Baldwin superintendent says additional won’t flow immediately from court ruling on education funding
Despite last week’s court ruling finding the state’s K-12 education funding constitutionally inadequate, Baldwin USD 348 Superintendent Paul Dorathy doesn't expect to see additional money coming the district’s way soon.
Last week, a three-judge panel in Topeka ruled the Kansas Legislature was failing in its duty as mandated in the state constitution to adequately fund K-12 education. That’s good news to public school districts now receiving $548 less in annual base per-pupil state aid than they did in 2009 when funding was cut as the recession shrank state revenue. But the Baldwin superintendent noted the judges didn’t order a remedy that would immediately pump more money into local school districts.
Seven Rose standards
- Provide sufficient oral and written communication skills to enable students to function in a complex and rapidly changing civilization,
- Provide sufficient knowledge of economic, social and political systems to enable the student to make informed choices.
- Provide sufficient understanding of governmental processes to enable the student o understand the issues that affect his or her community, state and nation.
- Provide self-knowledge and knowledge of his or her mental and physical wellness.
- Provide sufficient grounding in the arts to enable each student to appreciate his or her cultural and historical heritage.
- Provide sufficient training and preparation for advanced training in ether academic or vocational fields so as to enable each child to chose and pursue life work intelligently.
- Provide sufficient levels of academic or vocational skills to enable public school students to compete favorably with the counterparts in surrounding states, in academics or job market.
Source: Kansas Department of Education
Instead, the judges ruled the case wouldn’t be dismissed until it deemed the Legislature took what it deemed “appropriate and necessary judgments” to adequately fund K-12 education and those solutions given time to prove adequate. Dorathy said the court agreed the Legislature should be given adequate time to address the ruling.
The judges also found the last time K-12 education was adequately funded was 2008-2009, when base state aid was $4,400 per pupil. The panel put forward levels of per pupil state aid that would meet adequate needs, which would require from $548 million to $771 million more in total state aid, a whopping sum even if the state wasn't facing a $400 million shortfall in revenue for the next fiscal year.
Any proposed remedy could be phased in, as was the case after the Kansas Supreme Court found in 2005 education funding was inadequate, Dorathy said. At that time, the Legislature responded with a three-year plan that raised base per-pupil state aid from $3,863 to $4,400.
Another factor in any legislative remedy is a probable appeal of the panel’s ruling to the Kansas Supreme Court. Dorathy doubted that would be successful given the Supreme Court's 2005 ruling on adequate education levels and because the Supreme Court appointed the three-judge panel with the task of determining whether the state was adequately funding education based on the Rose criteria. Those criteria were borrowed from in a case in Kentucky with similar issues and set funding standards used in Kansas courts and written into state legislation. (see accompanying info graphic).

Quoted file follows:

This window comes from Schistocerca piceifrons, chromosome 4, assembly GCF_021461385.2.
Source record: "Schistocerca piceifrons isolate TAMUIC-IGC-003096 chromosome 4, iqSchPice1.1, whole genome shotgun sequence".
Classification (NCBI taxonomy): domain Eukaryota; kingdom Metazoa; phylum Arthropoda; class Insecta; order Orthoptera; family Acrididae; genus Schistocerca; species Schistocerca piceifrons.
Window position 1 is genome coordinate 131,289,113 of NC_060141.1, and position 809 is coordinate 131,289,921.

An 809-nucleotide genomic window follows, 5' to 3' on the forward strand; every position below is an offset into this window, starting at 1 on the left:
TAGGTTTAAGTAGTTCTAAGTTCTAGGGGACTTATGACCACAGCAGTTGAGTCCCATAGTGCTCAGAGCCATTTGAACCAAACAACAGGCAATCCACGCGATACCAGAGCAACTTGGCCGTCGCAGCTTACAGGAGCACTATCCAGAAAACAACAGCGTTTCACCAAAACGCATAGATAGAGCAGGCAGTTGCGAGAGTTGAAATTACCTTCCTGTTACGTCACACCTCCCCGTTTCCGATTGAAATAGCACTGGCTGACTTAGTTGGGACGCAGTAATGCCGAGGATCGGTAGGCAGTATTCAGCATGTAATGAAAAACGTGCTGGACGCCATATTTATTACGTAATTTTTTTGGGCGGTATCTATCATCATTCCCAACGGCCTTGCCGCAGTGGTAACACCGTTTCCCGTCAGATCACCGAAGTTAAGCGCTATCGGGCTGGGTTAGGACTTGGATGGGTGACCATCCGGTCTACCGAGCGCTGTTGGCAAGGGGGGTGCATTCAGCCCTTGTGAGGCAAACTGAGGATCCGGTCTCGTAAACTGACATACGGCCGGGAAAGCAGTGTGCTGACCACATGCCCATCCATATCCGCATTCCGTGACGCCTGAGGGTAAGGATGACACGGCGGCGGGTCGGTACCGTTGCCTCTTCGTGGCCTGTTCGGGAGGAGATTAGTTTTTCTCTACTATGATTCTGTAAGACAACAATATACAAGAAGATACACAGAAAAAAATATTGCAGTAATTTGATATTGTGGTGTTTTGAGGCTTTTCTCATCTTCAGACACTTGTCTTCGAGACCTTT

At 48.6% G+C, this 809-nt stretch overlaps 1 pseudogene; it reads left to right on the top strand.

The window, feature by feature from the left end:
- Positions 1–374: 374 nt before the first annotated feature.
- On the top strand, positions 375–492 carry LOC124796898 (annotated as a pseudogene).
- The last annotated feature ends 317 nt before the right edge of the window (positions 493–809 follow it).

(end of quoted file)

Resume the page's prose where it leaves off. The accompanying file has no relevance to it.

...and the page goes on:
Even before last week’s ruling, Gov. Sam Brownback and Republican leaders in the Legislature were talking of revisiting the state school finance formula first adopted in 1992. The formula is complicated with the added per-pupil funding it provides for such things as students on free and reduced lunches and providing poorer districts with additional revenue.
A state funding formula without equalization measures would be contrary to past Kansas Supreme Court and U.S. Supreme Court rulings on their necessity, Dorathy said. That could make it difficult for the Legislature to save any money from an overhaul of the school funding formula, as would the court-ordered direction to adequately fund K-12 education.
The Legislature’s recent efforts to tweak education funding were not well-received in last week’s ruling, Dorathy said. Last year, the Legislature directed revenue from local option budget mill levies be sent to the state and then redistributed to local districts.
The change allowed the Legislature to claim it was increasing state aid, but the panel found LOBs were a local tax and the revenue they provide shouldn’t count toward the state’s constitutional mandate to provide adequate funding, Dorathy said. In simple terms, the court ruled state base per-pupil aid should provide the revenue needed to fund day-to-day basic operating costs and not a local tax meant to provide educational enhancements above an adequate education.
"The LOB portion of the Kansas school finance formula is not so sufficiently designed today, nor was it structurally originally intended, to stand as a failsafe funding mechanism that would assure each and every Kansas K-12 student the education our Kansas constitution commands and is designed to ensure," the judges wrote.
Similarly, the panel found state aid to local districts in support of such things as capital outlay funds, bond and interest debt, KPERs and special education should not be counted toward meeting its obligation for adequate funding, Dorathy said.
The Baldwin school district is forced to use revenue from its 20 mill LOB in such a way the panel criticized.
“It pays teachers’ salaries, utilities costs and day-to-day operating expenses,” he said. “We’re glad be have it. I not sure where we would be without it.”